There's a fine line in comedy of what to do with 2 characters who are secretly attracted to each other ala Sam/Diane, Moonlighting. The Big Bang Theory did it well (as they focused on all the characters). Friends did it well, though the on-again off again relationship of Ross and Rachel got dragged out too long, as if they didn't know what to do with a relationship.

MikeN said...

With just 6 episodes a season, what do the British watch? Do they cycle through four times as many different shows?

MikeN said...

What do they mean Political Animals didn't work? It was more like a miniseries, clearly based on the Clintons, with purpose of promoting a Hillary primary challenge to Obama. Bill Clinton was pushing this at the time, and the show makes him look good by saying he tanked the race against Obama just to keep Hillary from taking the blame. In the actual race, that would be his comments about Jesse Jackson.

Neil D said...

I'm of the opinion that another reason British shows seem to be of higher quality is that they appear to hire based on acting ability over looks. There is plenty of great British talent that would never have gotten their foot in the door on American television, where it seems only early-20-something models need apply.

Alan Iverson said...

The best short-run tv series I've ever seen is American... TERRIERS. That should be the template from here on in..

KEN, I'm just spit balling here, but what do you say we pitch the series "B.F. Pierce" with a certain Alan Alda as a small town doctor in Crab Apple Cove?
B.J. and the gang could make the odd visit, i.e. the Cheers gang in Frasier.

And since science is one of Alan's passions, we could incorporate it into the series as a bonding activity between B.F. Pierce and his grandchildren. (It's certainly a bargaining chip to lure Mr Alda)

If we find the right tone for the series, this little baby will explode in the ratings.

Jon B. said...

Ditto on Terriers. The very best. I regret it never made it to Season Two, which likely would have been at least as good or better. Given the talent on that show and its genre (think Rockford Files), I suspect it would have avoided the drop-off of series like Orphan Black.

Hamid said...


We watch American TV drama. We do get American shows over here too, you know.

CRL said...

I'm sure American TV looks great in countries where they only get the top 4 shows.......

DBenson said...

Steve Moffat and Mark Gatiss (who plays Mycroft) both write "Sherlock", and they've sometimes had another writer on board. Still, it's a very small club.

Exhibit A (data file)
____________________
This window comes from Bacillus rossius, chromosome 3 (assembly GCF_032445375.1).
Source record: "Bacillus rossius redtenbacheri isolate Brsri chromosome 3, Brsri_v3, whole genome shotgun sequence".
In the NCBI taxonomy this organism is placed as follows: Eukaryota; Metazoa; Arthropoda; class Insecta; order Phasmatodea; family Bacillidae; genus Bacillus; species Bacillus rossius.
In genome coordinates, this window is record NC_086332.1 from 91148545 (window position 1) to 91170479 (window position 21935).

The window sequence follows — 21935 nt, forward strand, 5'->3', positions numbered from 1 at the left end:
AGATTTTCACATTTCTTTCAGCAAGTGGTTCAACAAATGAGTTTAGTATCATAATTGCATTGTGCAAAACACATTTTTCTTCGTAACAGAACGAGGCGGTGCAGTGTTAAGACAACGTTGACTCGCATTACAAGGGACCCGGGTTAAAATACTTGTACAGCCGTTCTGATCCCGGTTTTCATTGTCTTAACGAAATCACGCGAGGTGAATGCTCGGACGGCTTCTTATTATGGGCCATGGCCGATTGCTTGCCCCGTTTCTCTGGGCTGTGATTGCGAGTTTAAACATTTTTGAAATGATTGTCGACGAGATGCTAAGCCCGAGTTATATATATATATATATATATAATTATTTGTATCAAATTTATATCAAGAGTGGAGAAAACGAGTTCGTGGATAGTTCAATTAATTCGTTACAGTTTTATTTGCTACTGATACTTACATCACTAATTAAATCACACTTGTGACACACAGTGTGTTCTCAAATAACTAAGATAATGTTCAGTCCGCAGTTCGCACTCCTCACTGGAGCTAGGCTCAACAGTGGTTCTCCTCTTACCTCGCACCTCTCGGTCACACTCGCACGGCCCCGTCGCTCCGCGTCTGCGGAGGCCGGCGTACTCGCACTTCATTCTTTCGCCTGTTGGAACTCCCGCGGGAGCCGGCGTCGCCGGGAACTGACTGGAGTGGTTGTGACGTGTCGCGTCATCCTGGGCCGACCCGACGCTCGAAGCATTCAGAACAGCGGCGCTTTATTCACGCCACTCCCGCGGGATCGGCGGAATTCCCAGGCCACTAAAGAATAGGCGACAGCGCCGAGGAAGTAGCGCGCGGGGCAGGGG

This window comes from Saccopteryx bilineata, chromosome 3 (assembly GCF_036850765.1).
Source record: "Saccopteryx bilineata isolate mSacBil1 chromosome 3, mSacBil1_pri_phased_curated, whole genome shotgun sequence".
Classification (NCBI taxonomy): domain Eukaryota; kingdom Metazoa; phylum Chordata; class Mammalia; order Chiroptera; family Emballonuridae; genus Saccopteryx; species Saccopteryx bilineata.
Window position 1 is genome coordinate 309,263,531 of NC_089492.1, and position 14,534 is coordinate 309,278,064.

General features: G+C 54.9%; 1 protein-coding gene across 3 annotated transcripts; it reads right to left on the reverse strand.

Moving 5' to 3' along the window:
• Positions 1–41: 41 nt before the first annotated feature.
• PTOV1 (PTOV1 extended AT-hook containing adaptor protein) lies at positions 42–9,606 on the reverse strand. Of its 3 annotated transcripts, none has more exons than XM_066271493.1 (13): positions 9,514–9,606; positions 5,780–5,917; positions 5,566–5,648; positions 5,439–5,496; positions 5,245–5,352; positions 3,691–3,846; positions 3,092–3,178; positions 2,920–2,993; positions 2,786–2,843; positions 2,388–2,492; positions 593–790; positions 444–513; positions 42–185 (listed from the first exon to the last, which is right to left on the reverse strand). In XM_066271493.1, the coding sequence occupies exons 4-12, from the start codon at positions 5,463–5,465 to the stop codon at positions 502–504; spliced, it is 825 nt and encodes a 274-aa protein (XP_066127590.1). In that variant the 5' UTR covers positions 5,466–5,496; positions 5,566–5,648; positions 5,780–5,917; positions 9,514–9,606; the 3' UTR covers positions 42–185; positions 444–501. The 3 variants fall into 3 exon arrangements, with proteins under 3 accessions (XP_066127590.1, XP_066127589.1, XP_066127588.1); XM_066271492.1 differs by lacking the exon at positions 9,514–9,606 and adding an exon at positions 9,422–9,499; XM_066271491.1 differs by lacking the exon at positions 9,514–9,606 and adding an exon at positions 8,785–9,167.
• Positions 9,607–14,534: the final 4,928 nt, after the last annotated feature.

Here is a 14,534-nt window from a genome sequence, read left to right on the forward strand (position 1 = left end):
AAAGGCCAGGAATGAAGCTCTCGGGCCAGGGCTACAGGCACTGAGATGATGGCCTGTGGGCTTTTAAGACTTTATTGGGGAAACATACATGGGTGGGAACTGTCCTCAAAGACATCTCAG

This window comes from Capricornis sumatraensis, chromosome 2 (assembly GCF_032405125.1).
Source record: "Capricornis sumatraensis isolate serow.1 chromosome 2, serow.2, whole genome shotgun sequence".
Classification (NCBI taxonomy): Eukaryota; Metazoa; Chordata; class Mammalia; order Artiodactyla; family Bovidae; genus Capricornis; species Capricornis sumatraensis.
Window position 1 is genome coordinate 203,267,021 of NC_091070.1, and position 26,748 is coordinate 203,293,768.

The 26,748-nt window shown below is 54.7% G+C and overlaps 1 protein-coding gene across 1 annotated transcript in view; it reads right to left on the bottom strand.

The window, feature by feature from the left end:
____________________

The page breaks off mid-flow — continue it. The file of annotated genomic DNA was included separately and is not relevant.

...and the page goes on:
I'm just a little nervous about Season Four. Much of Season Three was Sherlock coming to terms with what it was to be somewhat human -- even flirting with female relationships (one evidently fake, one a curious effort to make Molly his new best friend). The end would have been a satisfying series finale: Sherlock condemning himself to indirect death to protect Watson and his new family. Turning the plane around felt like "We just got renewed."

A big question is whether Sherlock himself will continue to evolve -- as he has through the simple fact of having a real friend -- or will he follow Doyle's original and lock down his identity as a detective who lives only for the game? Both are fraught with creative risks; the latter also raises the question of whether Holmes and Watson could continue as friends if one froze and the other continued to evolve.

They've done amazing things thus far, so hope remains.

sanford said...

I am a fan of the Good Wife. I don't read every critic. I think Alan Sepinwall is pretty good. He was not very thrilled with the Good Wife this year. One of the thing he mentioned was that there was something going on between Margulies and Panjabi. I guess I didn't notice but they had not appeared in the same scene in quite some time. In this age of social media it is surprising that no one has leaked what

Terrence Moss said...

they knew what to do with the relationship but NBC held onto the show longer than they should because they failed to develop a comedy hit to replace it -- or at least soften the blow of its immediate downfall.

Mark Patterson said...

My brain freely associates all the time. Yesterday, a remark made by Norm on Cheers surfaced in my consciousness. Harry Anderson was in the episode playing his con-man character. Norm walked over to him and said, "Hey,'s the twenty bucks I'm going to owe you in about ten minutes."

That line fractured me when I saw it, and it still brings a smile today.

Was it one of yours? If it was, thank you.

If it wasn't, do you remember who came up with it?

RyderDA said...

Friday Question:

Recently, I saw a "tribute compilation" of the best quotes of Roger Stirling from MAD MEN, each with a photo of John Slattery. When we said goodbye to Robin Williams, there were endless quotes from his shows or movies. But you know and I know that writers wrote all of that stuff. Does is frustrate or annoy you as a writer that an actor playing your character gets credited with "your stuff" in circumstances like that?

Johnny Walker said...

Alan: Aside from featuring Alan Alda, what's "B.F. Pierce" about?

Mike said...

Was there a moment where the Cheers writers decided that Sam and Rebecca weren't going to work as a couple and started writing them as friends?

Anonymous said...

Mike N, the most popular drama series over here are the soaps. They get the prime time slots, they're on 3-4 nights during the week, pre watershed (9pm). We also have a couple of high volume medical dramas Casualty/Holby City, which're 48-45 eps a year. We do have a lot of those 6 parters on. And Downton.

Steve M

XantaKlaus said...

Hi Ken,

a Friday Question for you:

I'd be interested in your take on the renewal of Undateable and switching the format to a live broadcast. They just had a live episode, probably a test for this format but it was twice as long and had a lont of prominent cameos (especially from former Scrub actors). Do you think this is a good idea in general to give it an event character? Is this a niche and only a possibility because the cast and crew know each other so well or if it is moderately successfull will pilot season go after group of standup and sketch comedians who already have chemistry to copy that idea? What are the advantages and disadvantages for writers and the production in this concept and how different is this format really from a writer's perspective?


Kristina said...

Friday Question: I'm currently writing a Goldbergs spec and at the end of every show, the real Adam Goldberg includes a dedication for the inspiration for each episode (usually from one of his home videos). For spec purposes, do I include a dedication? Do I write it in Adam Goldbergs voice? Or do I write a personal dedication for the inspiration for my spec?

Zack Bennett said...

David Letterman's final show on NBC featured a "Cheers" cold open where all of the bar patrons leave when Letterman comes on TV. (

This aired about a month AFTER the Cheers finale.

Who was responsible for this? Were Letterman's writers tagged with creating this, was it the "Cheers" staff, or was it a true collaboration? And when was it shot?